OME and Glencoe Software have substantial experience with digital pathology partners and use cases from academia, biotech, pharma and clinical research. In all these domains, we have seen the need for solutions that, on the one hand, make data as open and accessible as possible, and on the other, are supported by a wide variety of analysis and processing tools. Just like many other rapidly innovating imaging domains, digital pathology requires a combination of defined format specifications, public example files, and open reference software implementations that provide the means for interoperability between innovative imaging tools and datasets. Our work has focussed on TIFF-based implementations because TIFF is an available, broadly supported open specification and implementation for imaging data. We have recently started broadening the range of containers formats we support. This opens the possibility of delivering open implementations of DICOM WSI for the community to test, validate and, if useful, adopt. We look forward to discussing and defining such implementations in collaboration with the wider WSI imaging community.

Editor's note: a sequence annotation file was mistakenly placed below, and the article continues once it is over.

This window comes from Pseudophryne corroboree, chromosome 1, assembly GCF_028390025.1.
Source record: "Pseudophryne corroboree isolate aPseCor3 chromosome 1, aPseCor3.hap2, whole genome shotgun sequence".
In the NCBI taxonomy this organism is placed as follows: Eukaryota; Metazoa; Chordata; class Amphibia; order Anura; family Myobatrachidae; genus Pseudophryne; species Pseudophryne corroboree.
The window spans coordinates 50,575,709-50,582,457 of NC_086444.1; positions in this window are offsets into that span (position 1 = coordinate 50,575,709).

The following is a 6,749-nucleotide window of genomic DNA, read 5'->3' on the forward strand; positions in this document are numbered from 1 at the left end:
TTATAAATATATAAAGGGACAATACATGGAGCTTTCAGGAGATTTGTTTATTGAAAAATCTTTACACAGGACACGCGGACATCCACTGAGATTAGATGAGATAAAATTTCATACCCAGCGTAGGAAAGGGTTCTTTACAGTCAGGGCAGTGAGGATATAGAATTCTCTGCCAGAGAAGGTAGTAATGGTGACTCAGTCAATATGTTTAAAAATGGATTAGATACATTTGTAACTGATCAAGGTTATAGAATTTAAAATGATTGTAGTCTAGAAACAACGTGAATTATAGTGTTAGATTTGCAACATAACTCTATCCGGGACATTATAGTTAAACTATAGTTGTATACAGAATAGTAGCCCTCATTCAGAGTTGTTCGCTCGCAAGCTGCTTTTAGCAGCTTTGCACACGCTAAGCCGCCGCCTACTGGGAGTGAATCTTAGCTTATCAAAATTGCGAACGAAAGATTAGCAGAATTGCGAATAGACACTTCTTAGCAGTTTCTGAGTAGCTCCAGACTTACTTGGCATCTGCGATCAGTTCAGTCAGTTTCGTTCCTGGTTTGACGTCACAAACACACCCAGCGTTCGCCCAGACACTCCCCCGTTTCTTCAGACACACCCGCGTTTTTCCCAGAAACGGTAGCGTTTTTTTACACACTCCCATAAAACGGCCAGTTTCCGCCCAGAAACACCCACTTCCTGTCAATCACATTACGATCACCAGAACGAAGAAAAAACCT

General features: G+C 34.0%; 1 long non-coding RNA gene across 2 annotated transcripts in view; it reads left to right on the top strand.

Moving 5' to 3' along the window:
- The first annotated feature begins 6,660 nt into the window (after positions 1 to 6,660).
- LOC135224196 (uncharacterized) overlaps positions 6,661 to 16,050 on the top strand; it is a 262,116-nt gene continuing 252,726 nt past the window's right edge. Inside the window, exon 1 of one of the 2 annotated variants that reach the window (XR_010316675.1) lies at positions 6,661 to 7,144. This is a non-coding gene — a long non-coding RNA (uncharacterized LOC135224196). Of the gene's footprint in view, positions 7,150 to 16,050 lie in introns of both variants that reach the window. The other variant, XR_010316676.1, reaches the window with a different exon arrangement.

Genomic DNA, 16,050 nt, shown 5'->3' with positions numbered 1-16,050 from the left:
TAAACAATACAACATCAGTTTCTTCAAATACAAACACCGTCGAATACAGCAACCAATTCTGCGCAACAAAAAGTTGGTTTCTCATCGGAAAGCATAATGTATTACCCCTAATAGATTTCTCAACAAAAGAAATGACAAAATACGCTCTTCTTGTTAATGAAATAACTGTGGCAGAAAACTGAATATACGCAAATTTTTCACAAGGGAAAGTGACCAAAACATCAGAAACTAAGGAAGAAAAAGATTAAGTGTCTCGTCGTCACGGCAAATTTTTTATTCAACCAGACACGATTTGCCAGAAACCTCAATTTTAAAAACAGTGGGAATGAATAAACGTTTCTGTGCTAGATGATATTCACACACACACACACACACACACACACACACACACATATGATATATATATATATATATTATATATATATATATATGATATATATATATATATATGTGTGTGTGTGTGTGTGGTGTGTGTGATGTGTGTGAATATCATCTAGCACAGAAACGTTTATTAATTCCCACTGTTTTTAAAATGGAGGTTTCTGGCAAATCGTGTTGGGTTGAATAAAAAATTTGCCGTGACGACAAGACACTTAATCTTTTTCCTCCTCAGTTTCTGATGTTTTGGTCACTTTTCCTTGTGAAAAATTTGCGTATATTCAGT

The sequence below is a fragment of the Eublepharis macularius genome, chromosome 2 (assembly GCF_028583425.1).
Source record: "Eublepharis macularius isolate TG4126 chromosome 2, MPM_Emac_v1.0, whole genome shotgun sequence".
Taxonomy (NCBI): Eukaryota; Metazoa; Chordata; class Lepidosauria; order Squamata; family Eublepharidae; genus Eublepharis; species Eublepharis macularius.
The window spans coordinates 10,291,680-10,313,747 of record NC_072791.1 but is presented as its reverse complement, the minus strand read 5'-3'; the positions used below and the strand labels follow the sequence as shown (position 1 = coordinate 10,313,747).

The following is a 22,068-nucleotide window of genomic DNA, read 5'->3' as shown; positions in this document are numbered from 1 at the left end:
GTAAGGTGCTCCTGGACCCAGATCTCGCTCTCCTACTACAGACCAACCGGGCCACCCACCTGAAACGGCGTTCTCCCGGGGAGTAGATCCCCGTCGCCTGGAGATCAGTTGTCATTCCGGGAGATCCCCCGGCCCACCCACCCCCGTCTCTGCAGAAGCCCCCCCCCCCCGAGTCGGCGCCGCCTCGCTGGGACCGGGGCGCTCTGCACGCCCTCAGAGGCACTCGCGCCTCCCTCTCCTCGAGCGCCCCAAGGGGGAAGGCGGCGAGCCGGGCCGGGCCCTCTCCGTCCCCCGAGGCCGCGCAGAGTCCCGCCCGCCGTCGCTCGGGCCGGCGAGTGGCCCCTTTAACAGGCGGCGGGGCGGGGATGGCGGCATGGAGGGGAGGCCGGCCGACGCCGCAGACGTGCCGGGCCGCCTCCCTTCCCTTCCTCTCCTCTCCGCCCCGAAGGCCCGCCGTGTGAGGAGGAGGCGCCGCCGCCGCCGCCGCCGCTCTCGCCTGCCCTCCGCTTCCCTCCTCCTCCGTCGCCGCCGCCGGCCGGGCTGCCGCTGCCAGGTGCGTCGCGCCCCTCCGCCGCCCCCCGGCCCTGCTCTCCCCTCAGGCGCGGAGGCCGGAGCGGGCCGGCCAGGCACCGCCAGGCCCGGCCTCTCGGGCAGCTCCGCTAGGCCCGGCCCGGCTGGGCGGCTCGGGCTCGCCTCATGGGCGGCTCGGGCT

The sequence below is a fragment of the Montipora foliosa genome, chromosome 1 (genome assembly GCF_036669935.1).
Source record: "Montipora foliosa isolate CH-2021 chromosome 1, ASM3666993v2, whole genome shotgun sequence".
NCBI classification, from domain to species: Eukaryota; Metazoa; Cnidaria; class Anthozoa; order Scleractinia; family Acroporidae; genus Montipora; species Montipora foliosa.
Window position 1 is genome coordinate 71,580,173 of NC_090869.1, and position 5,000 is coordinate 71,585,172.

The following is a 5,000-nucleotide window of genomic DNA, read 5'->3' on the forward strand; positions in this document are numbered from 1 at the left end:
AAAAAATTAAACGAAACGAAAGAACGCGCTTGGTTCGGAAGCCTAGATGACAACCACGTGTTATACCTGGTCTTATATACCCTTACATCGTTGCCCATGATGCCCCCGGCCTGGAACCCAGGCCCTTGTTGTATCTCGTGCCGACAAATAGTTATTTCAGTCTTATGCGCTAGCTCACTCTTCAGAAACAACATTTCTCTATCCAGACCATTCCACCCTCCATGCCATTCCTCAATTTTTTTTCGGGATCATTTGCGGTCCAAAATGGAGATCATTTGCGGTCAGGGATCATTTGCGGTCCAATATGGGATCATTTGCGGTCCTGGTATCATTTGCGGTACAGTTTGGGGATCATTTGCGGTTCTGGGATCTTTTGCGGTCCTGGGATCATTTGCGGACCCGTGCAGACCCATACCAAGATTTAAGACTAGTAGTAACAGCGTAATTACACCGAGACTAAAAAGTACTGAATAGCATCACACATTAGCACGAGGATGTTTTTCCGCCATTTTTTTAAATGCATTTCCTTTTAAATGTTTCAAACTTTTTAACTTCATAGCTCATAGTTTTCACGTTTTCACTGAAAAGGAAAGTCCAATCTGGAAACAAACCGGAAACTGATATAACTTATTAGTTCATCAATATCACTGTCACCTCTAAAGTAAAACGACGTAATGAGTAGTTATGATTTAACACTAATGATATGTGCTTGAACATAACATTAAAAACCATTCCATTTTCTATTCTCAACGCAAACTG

References

  1. Singh R, Chubb L, Pantanowitz L, Parwani A. Standardization in digital pathology: Supplement 145 of the DICOM standards. J Pathol Inform. 2011;2: 23. doi:10.4103/2153-3539.80719
  2. Jodogne S. The Orthanc Ecosystem for Medical Imaging. J Digit Imaging. 2018;31: 341–352. doi:10.1007/s10278-018-0082-y
  3. Herrmann MD, Clunie DA, Fedorov A, Doyle SW, Pieper S, Klepeis V, et al. Implementing the DICOM Standard for Digital Pathology. J Pathol Inform. 2018;9: 37. doi:10.4103/jpi.jpi_42_18
  4. Lin J-R, Izar B, Wang S, Yapp C, Mei S, Shah PM, et al. Highly multiplexed immunofluorescence imaging of human tissues and tumors using t-CyCIF and conventional optical microscopes. Elife. 2018;7. doi:10.7554/eLife.31657
  5. Goltsev Y, Samusik N, Kennedy-Darling J, Bhate S, Hale M, Vazquez G, et al. Deep Profiling of Mouse Splenic Architecture with CODEX Multiplexed Imaging. Cell. 2018;174: 968–981.e15. doi:10.1016/j.cell.2018.07.010
  6. Gerdes MJ, Sevinsky CJ, Sood A, Adak S, Bello MO, Bordwell A, et al. Highly multiplexed single-cell analysis of formalin-fixed, paraffin-embedded cancer tissue. Proc Natl Acad Sci U S A. 2013;110: 11982–11987. doi:10.1073/pnas.1300136110
  7. Kolodziejczyk AA, Kim JK, Svensson V, Marioni JC, Teichmann SA. The technology and biology of single-cell RNA sequencing. Mol Cell. 2015;58: 610–620. doi:10.1016/j.molcel.2015.04.005
  8. Glaser AK, Reder NP, Chen Y, McCarty EF, Yin C, Wei L, et al. Light-sheet microscopy for slide-free non-destructive pathology of large clinical specimens. Nat Biomed Eng. 2017;1. doi:10.1038/s41551-017-0084
  9. Bankhead P, Loughrey MB, Fernández JA, Dombrowski Y, McArt DG, Dunne PD, et al. QuPath: Open source software for digital pathology image analysis. Sci Rep. 2017;7: 16878. doi:10.1038/s41598-017-17204-5